1. Make the Tough Calls — Moses sends a dozen scouts into the land of Canaan to verify its fertility and vulnerability to conquest by the Israelites. On their return, ten of the scouts say that the local tribes are too strong, while two (one of them is Joshua, Moses’ successor) say that the province can be won. Moses allows the majority to win; this leads to 40 years wandering in the desert.
  1. Maintaining People’s Confidence — My grandfather writes about the rebellion of Korah, Moses’ cousin, and 250 others in the tribe of Reuben, against Moses’ God-decreed leadership. “Ye take too much upon you, seeing all the congregation are holy.” This is ascribed to jealousy. The same is evident in Moses’ relations with his siblings, Aaron and Miriam. The smart leader regroups and goes forward, sharing his vision and trusting his colleagues.
  1. Persistence and Conviction — Moses in his final year of life presents a long discourse to the people. Central to the talk is his assessment of the 40 years of wandering to the Promised Land. “And thou shalt remember all the way the Lord thy God has led these forty years in the wilderness, that He might afflict thee, to prove thee, to know what was in thy heart…that He might make thee know that man does not live by bread alone…”
  1. Understanding Success Is More Than Material Achievements — My grandfather warns against the temptations of materialism. “With the multiplication of the goods of life there comes also, unless restrained, the multiplication of a man’s ego.” He quotes this passage from Moses, “Beware lest thou forget the Lord thy God…lest when thou has built goodly houses and when thy herds and thy flocks multiply… it was the Lord thy God who brought thee forth out of the land of Egypt, out of the house of bondage.”
  1. Equality of People — My grandfather contrasts the Greek ideal of justice with the Mosaic framework. “In Plato’s Republic, the ideal is a harmonious arrangement of society in which every human peg is put into its appropriate hole, so those who perform humble functions are happy to perform them in due subservience to their superiors. In the Hebrew conception of justice, the equality is stressed.” For example, Moses asks his followers not to return fugitive slaves to their masters. “Thou shalt not deliver unto his master a bondsman that is escaped; he shall dwell with thee, in the place he shall choose within one of thy gates.”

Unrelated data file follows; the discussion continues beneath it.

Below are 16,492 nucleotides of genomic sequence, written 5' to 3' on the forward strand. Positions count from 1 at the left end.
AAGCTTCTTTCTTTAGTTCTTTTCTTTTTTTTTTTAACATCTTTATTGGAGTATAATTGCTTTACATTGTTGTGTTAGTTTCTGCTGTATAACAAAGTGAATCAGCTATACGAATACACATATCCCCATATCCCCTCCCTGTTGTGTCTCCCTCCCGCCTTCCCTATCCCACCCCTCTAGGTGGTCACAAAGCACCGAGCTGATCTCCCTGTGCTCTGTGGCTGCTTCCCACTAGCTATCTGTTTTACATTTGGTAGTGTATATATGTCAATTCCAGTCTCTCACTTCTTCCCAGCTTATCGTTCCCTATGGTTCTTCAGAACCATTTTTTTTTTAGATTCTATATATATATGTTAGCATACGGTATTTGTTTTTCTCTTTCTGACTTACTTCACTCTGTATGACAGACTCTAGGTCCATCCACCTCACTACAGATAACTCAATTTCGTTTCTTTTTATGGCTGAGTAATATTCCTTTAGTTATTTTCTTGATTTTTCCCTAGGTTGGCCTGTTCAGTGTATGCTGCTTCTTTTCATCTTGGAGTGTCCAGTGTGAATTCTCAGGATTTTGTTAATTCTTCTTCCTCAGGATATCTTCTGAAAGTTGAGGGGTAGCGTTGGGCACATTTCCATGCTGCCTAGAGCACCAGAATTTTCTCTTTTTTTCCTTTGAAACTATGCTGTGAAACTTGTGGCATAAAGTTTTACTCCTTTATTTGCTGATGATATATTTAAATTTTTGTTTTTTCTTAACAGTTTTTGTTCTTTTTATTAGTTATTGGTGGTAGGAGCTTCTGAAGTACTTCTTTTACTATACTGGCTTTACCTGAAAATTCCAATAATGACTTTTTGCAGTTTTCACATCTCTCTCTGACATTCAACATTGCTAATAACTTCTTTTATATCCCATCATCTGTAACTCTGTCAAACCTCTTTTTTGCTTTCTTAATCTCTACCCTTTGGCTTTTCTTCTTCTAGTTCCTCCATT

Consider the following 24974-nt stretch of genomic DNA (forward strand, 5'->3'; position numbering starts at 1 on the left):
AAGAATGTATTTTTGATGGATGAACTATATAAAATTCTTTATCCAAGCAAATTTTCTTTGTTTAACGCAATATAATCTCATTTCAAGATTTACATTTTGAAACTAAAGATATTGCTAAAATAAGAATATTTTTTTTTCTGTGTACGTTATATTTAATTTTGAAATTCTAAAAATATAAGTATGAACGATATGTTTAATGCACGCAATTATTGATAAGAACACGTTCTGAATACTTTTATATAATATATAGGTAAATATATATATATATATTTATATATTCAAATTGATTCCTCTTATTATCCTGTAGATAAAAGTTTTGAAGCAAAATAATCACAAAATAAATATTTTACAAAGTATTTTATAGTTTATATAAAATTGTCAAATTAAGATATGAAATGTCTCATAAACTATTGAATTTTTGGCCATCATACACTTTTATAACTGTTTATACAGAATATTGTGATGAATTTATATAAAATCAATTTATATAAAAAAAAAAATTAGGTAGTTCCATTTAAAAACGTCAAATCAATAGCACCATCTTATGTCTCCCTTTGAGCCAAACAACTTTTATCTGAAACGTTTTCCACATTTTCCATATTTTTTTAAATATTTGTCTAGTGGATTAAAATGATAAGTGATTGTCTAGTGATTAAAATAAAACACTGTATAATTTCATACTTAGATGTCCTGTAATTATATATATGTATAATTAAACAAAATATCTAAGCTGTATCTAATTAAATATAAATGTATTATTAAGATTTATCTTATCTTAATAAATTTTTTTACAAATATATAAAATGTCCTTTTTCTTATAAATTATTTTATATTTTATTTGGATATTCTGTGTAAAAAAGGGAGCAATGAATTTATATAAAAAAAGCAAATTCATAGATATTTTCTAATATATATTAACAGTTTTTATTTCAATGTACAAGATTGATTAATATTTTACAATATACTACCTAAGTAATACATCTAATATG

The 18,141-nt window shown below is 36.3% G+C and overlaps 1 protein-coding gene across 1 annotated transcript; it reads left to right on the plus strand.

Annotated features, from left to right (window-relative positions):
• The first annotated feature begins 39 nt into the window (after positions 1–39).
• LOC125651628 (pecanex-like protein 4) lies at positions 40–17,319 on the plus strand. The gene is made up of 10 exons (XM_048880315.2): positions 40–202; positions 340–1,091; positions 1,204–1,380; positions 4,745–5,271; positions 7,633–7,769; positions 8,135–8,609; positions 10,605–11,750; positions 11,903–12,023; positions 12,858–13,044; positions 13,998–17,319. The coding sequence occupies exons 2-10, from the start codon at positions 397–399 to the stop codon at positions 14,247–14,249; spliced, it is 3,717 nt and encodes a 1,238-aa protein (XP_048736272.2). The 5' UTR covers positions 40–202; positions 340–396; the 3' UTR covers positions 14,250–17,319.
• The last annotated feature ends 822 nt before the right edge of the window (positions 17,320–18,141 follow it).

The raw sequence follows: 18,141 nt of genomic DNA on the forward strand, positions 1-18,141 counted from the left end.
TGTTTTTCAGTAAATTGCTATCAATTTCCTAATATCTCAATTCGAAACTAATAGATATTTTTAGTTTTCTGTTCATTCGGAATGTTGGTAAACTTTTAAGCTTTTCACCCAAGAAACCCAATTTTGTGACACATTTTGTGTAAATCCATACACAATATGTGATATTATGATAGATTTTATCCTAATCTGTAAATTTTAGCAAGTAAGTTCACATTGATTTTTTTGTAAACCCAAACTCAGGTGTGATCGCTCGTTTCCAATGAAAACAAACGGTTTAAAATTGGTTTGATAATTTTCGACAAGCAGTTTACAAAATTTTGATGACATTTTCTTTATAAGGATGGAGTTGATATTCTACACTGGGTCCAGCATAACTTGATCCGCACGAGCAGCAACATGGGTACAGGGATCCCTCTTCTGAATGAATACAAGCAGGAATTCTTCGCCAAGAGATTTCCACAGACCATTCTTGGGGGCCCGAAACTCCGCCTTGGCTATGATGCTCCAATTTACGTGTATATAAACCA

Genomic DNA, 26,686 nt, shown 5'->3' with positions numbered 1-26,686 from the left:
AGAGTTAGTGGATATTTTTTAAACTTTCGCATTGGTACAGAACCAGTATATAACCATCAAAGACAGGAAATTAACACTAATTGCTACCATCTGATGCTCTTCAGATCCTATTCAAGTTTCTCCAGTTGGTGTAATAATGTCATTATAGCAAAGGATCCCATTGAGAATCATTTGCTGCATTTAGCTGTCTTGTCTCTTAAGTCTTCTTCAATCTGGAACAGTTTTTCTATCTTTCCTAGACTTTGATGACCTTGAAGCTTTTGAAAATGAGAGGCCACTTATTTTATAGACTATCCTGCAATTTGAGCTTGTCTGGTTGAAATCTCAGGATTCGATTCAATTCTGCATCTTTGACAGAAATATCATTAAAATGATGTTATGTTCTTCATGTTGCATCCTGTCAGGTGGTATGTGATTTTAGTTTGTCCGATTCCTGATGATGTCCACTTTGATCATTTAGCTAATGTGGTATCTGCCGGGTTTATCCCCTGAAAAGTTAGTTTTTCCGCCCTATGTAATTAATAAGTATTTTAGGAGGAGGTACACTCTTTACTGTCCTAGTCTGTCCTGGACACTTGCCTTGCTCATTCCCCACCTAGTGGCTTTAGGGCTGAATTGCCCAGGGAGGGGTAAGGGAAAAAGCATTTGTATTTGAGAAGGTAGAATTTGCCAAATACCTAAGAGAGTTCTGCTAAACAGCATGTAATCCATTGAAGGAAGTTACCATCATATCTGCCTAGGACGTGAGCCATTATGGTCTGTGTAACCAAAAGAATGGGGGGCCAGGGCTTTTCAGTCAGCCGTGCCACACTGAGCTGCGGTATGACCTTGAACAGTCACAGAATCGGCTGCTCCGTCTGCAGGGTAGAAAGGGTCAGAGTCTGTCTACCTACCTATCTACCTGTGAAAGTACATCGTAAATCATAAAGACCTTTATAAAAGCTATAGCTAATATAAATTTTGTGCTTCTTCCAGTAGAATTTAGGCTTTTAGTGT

1. Free Will, Not Predestination — Nothing is foreordained. “I have set before thee life and death, the blessing and the curse; therefore choose life that thou mayest live.”

My grandfather concludes his work with a profound observation. “There is no glorification of his career upon his death. No poetic outburst of adoration like David’s lament over Saul. No monument was erected to mark his earthly existence. But Moses lives eternally in the nation he established, in the religion he founded, in the morality and ethical conduct he promulgated. The Five Books of Moses are his testament and heritage for all mankind.”

It took me fifty years to get to this book. I was always a bit intimidated by my grandfather, an immigrant who made it through raw intelligence and hard work. I will never be the religious man whom he hoped to form through this book. But I have taken to heart his admonitions on moral leadership, which I have absorbed through 35 years alongside my father, Dan. I am trying to pass the same lessons onto my three children who will inherit our family company. Life is more than what you do; it is how you do it.

Richard Edelman is president and CEO.